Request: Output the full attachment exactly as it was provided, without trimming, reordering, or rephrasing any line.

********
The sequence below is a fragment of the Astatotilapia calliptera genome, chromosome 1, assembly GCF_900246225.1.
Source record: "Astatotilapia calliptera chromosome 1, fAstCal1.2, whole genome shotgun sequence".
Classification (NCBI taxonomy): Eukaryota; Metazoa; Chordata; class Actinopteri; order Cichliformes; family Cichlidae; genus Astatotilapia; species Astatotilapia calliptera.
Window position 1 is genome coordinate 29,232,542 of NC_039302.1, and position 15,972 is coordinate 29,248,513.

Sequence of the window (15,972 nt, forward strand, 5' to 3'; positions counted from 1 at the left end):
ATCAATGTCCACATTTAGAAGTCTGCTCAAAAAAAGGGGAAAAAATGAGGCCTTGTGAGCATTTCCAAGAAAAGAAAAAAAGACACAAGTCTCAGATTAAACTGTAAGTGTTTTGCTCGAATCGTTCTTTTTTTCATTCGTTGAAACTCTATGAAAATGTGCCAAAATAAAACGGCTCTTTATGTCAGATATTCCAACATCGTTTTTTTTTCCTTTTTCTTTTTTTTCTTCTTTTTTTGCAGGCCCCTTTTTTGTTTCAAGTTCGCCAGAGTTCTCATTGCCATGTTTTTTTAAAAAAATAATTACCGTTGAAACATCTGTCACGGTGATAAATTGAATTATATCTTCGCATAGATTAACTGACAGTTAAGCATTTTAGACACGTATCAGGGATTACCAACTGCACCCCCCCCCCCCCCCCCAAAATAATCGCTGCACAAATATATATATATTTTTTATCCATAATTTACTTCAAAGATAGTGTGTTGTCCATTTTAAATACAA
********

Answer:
The sequence below is a fragment of the Astatotilapia calliptera genome, chromosome 1, assembly GCF_900246225.1.
Source record: "Astatotilapia calliptera chromosome 1, fAstCal1.2, whole genome shotgun sequence".
Classification (NCBI taxonomy): Eukaryota; Metazoa; Chordata; class Actinopteri; order Cichliformes; family Cichlidae; genus Astatotilapia; species Astatotilapia calliptera.
Window position 1 is genome coordinate 29,232,542 of NC_039302.1, and position 15,972 is coordinate 29,248,513.

Sequence of the window (15,972 nt, forward strand, 5' to 3'; positions counted from 1 at the left end):
ATCAATGTCCACATTTAGAAGTCTGCTCAAAAAAAGGGGAAAAAATGAGGCCTTGTGAGCATTTCCAAGAAAAGAAAAAAAGACACAAGTCTCAGATTAAACTGTAAGTGTTTTGCTCGAATCGTTCTTTTTTTCATTCGTTGAAACTCTATGAAAATGTGCCAAAATAAAACGGCTCTTTATGTCAGATATTCCAACATCGTTTTTTTTTCCTTTTTCTTTTTTTTCTTCTTTTTTTGCAGGCCCCTTTTTTGTTTCAAGTTCGCCAGAGTTCTCATTGCCATGTTTTTTTAAAAAAATAATTACCGTTGAAACATCTGTCACGGTGATAAATTGAATTATATCTTCGCATAGATTAACTGACAGTTAAGCATTTTAGACACGTATCAGGGATTACCAACTGCACCCCCCCCCCCCCCCCCAAAATAATCGCTGCACAAATATATATATATTTTTTATCCATAATTTACTTCAAAGATAGTGTGTTGTCCATTTTAAATACAA